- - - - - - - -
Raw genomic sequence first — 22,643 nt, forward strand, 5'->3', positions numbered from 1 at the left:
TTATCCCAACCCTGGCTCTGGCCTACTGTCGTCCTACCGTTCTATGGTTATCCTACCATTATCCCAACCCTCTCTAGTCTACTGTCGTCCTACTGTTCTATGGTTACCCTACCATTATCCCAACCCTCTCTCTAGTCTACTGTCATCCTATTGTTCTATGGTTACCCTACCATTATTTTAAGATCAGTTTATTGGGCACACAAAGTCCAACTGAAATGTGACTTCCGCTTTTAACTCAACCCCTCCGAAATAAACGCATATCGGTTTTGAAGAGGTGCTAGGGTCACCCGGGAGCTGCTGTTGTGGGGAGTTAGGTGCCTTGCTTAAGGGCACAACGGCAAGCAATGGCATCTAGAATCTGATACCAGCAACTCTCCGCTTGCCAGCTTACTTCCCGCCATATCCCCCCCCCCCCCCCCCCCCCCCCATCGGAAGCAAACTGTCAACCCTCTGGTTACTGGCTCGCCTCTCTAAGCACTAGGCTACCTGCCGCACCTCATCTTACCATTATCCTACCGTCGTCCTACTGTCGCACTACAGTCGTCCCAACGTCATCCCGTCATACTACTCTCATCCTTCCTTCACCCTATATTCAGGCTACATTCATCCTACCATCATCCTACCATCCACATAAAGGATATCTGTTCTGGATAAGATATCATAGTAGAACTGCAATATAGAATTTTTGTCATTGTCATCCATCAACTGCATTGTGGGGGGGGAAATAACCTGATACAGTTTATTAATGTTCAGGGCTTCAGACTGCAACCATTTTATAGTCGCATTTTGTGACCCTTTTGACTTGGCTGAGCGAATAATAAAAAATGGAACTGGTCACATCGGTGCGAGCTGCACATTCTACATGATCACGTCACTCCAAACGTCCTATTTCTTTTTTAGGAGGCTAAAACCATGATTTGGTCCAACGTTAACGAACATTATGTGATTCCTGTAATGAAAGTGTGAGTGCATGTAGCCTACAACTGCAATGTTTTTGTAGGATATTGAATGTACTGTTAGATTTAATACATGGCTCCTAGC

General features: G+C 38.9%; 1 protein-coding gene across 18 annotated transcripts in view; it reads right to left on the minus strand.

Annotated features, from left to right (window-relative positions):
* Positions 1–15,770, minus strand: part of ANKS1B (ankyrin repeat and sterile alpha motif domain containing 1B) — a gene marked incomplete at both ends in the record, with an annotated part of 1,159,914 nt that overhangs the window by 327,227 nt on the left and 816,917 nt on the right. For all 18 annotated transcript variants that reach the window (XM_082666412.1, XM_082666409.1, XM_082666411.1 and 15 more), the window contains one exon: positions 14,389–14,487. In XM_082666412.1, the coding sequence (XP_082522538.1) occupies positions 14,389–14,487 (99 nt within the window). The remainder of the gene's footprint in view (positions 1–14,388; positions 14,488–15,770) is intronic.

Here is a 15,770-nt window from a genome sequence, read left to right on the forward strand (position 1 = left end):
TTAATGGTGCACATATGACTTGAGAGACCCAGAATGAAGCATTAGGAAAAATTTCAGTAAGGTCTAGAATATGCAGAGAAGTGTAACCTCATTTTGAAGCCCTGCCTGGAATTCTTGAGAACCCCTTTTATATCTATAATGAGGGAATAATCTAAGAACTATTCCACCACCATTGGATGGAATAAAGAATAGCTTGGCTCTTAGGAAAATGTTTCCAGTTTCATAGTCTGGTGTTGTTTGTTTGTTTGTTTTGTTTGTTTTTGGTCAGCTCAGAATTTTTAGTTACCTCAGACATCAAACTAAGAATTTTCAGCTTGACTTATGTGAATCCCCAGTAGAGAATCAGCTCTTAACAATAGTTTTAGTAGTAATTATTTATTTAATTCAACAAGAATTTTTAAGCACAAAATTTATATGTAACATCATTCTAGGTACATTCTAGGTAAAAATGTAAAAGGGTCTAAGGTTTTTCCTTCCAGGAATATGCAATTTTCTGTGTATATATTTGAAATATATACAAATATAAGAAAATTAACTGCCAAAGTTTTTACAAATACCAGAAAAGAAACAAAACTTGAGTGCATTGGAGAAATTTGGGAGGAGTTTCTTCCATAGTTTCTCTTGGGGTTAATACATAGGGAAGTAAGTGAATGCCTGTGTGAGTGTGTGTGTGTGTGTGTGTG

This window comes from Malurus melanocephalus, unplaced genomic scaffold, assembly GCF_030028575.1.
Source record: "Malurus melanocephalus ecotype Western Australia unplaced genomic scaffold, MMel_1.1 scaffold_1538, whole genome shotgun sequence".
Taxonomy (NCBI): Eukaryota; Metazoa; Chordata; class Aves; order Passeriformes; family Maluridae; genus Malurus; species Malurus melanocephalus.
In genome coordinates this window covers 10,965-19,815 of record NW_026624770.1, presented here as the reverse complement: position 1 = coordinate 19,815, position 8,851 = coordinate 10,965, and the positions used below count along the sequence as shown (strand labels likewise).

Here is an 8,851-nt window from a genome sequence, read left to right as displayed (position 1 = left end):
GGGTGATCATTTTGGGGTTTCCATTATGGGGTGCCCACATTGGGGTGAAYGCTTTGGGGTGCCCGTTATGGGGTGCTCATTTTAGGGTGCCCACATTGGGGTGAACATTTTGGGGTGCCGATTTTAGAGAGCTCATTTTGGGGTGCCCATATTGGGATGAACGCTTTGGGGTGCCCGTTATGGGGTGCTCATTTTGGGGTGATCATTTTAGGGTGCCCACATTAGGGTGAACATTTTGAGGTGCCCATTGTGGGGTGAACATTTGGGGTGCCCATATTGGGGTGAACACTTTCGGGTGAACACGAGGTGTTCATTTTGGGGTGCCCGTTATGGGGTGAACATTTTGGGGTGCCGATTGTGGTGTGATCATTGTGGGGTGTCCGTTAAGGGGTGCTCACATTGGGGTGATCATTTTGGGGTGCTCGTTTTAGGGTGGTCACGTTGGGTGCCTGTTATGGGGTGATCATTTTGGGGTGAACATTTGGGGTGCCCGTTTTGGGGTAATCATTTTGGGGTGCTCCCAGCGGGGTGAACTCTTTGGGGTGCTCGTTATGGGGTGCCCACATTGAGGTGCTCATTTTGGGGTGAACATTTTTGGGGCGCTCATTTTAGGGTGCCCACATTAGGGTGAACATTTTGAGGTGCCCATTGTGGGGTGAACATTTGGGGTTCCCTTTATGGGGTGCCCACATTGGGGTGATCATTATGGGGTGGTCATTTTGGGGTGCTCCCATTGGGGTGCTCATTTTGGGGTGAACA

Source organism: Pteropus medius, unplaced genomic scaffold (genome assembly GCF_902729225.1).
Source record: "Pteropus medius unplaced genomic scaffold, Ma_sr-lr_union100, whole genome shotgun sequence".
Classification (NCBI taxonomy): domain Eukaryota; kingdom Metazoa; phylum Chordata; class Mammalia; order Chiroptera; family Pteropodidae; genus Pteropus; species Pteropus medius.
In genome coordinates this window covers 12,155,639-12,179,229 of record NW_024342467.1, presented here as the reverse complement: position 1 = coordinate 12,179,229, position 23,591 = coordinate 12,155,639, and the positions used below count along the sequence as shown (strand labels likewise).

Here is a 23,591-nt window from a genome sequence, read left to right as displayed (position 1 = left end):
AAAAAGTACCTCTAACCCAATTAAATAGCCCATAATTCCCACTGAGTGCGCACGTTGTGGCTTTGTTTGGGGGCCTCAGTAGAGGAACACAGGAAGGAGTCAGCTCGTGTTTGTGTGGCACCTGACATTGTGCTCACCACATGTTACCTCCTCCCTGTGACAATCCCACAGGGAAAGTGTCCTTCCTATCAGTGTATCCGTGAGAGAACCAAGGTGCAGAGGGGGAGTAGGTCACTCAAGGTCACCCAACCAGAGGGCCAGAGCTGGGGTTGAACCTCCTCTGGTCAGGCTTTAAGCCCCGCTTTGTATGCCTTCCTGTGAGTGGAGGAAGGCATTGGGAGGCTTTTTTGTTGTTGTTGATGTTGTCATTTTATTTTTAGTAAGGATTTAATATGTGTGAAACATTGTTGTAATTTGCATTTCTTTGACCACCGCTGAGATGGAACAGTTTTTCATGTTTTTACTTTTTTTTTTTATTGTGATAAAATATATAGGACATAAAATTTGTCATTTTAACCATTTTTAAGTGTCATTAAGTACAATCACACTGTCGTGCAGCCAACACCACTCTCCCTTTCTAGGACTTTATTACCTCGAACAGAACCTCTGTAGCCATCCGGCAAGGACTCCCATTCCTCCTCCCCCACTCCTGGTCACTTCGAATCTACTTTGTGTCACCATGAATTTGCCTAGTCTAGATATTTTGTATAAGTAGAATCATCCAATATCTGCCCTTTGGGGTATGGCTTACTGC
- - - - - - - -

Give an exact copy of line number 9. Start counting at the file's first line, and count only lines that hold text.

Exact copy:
Source record: "Malurus melanocephalus ecotype Western Australia unplaced genomic scaffold, MMel_1.1 scaffold_1538, whole genome shotgun sequence".